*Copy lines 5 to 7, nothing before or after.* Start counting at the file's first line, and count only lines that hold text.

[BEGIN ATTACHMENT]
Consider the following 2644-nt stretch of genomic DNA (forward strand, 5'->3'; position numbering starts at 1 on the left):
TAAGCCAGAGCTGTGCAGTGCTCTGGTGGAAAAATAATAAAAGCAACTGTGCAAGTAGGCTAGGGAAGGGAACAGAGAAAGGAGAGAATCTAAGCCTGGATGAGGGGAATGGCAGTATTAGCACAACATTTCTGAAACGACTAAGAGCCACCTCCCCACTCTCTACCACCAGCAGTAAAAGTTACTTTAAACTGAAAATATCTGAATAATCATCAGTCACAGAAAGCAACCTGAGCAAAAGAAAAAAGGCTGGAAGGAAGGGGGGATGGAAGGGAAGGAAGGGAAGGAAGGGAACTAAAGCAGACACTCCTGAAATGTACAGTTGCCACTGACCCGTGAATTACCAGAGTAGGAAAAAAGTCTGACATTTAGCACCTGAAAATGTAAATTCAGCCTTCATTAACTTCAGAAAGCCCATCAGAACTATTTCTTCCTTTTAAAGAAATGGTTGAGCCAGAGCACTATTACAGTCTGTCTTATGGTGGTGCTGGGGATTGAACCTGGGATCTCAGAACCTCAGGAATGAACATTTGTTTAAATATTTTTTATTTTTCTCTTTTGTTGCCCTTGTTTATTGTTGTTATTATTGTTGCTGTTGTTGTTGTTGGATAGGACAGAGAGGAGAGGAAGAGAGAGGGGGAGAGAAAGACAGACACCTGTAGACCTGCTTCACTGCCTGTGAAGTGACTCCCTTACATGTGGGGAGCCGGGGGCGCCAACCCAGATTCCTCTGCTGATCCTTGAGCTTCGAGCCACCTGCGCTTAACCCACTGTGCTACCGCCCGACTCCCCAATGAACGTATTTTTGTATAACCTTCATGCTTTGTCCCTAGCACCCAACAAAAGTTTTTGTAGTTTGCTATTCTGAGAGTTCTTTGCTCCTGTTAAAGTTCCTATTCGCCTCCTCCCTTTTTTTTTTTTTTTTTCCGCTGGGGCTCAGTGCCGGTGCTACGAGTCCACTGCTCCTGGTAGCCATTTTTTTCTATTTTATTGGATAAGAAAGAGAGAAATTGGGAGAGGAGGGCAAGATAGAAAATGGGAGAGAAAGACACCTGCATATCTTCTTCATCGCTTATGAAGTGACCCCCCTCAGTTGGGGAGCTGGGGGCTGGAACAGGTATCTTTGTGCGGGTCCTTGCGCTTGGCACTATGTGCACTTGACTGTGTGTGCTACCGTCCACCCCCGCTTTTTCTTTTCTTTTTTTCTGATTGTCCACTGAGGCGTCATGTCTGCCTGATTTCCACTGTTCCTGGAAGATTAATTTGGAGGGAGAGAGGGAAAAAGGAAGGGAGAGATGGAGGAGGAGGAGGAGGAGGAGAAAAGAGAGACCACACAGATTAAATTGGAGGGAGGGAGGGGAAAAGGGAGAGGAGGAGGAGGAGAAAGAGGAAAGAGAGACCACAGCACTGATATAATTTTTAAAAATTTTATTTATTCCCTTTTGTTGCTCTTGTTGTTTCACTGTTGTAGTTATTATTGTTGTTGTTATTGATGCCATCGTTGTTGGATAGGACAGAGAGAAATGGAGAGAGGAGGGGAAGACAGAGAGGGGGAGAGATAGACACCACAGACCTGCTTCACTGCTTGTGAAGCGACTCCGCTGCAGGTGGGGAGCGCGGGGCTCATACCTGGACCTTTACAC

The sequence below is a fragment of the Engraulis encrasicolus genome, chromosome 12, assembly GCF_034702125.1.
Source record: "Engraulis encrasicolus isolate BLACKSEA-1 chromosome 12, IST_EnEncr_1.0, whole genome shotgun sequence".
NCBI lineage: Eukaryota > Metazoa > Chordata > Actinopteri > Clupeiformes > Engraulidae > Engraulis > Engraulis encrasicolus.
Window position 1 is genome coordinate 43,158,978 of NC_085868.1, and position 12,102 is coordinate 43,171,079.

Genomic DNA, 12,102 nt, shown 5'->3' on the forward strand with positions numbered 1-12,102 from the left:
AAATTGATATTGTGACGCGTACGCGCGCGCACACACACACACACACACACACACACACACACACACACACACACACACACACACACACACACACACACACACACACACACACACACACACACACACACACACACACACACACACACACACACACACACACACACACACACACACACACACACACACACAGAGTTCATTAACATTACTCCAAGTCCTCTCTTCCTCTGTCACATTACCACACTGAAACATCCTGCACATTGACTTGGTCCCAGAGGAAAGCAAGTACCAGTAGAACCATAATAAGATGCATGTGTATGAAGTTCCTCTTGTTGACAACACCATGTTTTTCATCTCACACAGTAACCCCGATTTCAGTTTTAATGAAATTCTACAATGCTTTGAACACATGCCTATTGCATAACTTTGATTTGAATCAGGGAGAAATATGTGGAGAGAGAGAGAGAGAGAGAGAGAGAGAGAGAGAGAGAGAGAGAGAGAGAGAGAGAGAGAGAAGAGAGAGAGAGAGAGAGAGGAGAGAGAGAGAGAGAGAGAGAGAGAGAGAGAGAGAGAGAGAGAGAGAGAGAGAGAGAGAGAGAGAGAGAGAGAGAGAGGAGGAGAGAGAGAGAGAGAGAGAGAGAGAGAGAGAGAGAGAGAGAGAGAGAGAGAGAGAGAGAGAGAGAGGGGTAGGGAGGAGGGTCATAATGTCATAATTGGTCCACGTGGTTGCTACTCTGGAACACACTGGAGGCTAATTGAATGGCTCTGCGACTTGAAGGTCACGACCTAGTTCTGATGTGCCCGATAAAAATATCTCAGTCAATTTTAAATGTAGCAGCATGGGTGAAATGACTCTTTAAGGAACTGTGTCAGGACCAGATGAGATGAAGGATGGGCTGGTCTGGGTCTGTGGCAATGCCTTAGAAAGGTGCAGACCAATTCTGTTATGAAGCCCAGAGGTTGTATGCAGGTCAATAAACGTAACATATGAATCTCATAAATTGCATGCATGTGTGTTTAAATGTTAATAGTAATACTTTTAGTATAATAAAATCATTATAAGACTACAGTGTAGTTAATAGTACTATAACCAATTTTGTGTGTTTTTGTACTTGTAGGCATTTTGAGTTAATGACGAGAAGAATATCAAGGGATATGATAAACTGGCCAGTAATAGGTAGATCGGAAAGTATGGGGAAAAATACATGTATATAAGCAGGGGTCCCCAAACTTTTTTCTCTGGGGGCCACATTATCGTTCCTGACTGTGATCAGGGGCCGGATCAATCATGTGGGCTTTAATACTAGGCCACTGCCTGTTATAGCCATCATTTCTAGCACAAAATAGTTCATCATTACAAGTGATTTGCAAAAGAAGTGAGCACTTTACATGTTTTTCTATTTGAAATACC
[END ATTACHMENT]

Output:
NCBI lineage: Eukaryota > Metazoa > Chordata > Actinopteri > Clupeiformes > Engraulidae > Engraulis > Engraulis encrasicolus.
Window position 1 is genome coordinate 43,158,978 of NC_085868.1, and position 12,102 is coordinate 43,171,079.

Genomic DNA, 12,102 nt, shown 5'->3' on the forward strand with positions numbered 1-12,102 from the left: